In the forward to this book it is stated that in 1992 Meszaros expressed his conviction that ‘the future of socialism will be decided in the US’ and that it – socialism – has to assert itself universally and in a way that embraces all areas or it won’t succeed. As the title suggests the emphasis is on his violent antagonism to capitalism, imperialism and globalisation US-style. He denounces the ‘free political choice’ of multiparty democracy for what it is – an ever-narrowing political consensus, and points to the increasing downward pressure on pay and conditions worldwide which is having negative impact right across the board. The fact that capitalism is failing in all aspects for most citizens worldwide as, for one instance cited, in India and China where capitalism occurs in enclaves with vast ‘non-capitalist hinterlands’ and in which populations outside the legitimate economy have to find their own ways to make a living.
Meszaros views the current phase of US imperialism as ‘potentially the deadliest phase’ because of the self-stated aims of achieving world domination through policies of 100 percent self-interest, imposing arbitrary decisions on the rest of the world whilst accusing others who attempt to do likewise of nationalism. Its willingness to break international laws and enter into war or invasion to protect its own interests is well known. Regarding the structural crisis of capital he details examples of worsening conditions in the US and the UK such as the ever-increasing numbers of children in poverty and the widening gap between the top one percent and the multitude at the bottom.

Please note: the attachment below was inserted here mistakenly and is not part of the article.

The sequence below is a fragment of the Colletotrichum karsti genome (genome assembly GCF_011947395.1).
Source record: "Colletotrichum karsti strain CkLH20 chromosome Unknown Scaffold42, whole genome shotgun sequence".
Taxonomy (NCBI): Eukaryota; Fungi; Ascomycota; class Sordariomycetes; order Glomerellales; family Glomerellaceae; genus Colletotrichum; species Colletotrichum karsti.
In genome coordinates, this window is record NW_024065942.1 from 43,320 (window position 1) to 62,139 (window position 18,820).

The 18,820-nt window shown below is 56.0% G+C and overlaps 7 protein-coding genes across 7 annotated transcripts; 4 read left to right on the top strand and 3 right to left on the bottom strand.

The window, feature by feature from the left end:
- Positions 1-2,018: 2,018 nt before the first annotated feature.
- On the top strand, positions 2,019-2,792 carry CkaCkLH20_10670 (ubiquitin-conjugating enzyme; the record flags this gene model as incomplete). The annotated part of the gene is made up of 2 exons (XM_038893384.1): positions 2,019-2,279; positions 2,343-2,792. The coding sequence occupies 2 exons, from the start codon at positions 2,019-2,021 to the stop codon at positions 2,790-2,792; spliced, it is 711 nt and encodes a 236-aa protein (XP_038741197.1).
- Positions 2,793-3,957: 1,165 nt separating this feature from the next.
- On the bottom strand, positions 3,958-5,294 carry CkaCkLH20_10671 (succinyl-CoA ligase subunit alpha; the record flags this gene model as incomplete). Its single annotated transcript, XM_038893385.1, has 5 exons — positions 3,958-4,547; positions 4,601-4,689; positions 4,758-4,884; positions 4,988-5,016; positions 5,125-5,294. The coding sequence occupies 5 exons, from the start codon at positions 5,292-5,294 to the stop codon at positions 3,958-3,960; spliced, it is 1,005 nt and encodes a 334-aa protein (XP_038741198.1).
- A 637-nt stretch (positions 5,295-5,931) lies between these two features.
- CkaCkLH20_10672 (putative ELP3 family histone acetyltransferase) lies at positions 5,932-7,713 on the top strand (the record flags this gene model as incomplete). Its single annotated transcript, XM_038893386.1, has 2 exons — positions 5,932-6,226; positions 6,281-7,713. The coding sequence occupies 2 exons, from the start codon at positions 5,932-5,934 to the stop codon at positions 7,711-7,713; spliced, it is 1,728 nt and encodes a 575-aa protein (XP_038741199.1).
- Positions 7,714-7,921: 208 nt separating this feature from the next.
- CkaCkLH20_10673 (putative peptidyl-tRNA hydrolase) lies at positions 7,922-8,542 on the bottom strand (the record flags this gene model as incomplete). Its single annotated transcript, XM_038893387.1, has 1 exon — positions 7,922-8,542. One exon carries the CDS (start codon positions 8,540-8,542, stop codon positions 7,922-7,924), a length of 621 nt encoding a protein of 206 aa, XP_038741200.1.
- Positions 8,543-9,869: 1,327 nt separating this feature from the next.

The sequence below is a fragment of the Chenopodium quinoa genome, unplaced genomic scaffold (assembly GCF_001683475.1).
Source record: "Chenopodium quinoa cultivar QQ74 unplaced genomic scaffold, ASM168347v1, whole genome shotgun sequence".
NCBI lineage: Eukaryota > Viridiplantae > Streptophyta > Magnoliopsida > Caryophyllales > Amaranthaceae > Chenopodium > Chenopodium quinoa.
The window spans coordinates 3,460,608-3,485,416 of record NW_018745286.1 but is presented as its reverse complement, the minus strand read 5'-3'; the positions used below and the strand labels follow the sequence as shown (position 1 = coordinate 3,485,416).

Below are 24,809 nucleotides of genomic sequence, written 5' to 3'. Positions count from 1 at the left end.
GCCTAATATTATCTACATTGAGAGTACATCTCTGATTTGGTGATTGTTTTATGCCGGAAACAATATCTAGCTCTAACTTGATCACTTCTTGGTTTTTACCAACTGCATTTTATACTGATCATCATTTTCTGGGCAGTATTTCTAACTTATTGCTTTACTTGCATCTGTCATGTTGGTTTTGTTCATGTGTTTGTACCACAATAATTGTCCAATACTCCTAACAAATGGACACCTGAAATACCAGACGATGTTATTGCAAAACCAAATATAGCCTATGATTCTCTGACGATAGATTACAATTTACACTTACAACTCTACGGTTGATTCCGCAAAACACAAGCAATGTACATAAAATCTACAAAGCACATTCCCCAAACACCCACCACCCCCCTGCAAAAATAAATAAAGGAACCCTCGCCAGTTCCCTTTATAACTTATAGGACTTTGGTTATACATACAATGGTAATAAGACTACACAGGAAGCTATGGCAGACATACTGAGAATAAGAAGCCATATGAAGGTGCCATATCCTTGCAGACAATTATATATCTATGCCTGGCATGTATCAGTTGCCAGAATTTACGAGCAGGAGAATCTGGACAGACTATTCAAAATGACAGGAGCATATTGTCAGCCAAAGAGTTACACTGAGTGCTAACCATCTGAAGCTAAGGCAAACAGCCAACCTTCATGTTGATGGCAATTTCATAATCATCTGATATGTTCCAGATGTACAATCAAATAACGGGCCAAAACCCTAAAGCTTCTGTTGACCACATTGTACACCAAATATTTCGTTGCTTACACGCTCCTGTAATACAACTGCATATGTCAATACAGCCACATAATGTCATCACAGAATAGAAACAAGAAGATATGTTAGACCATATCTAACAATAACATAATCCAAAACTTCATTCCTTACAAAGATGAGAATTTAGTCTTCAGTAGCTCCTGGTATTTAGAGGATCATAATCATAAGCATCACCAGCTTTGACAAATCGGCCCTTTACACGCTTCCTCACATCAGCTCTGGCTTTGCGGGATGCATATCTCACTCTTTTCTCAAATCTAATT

In a section on the challenges facing the socialist movement he calls for international solidarity oriented towards the creation of an ‘order of substantive equality’ – especially in these times of ‘extraordinary environmental threat’. Labour cannot share power with capital (that has been proved time and again) which has to be a top-down authoritarian management of business.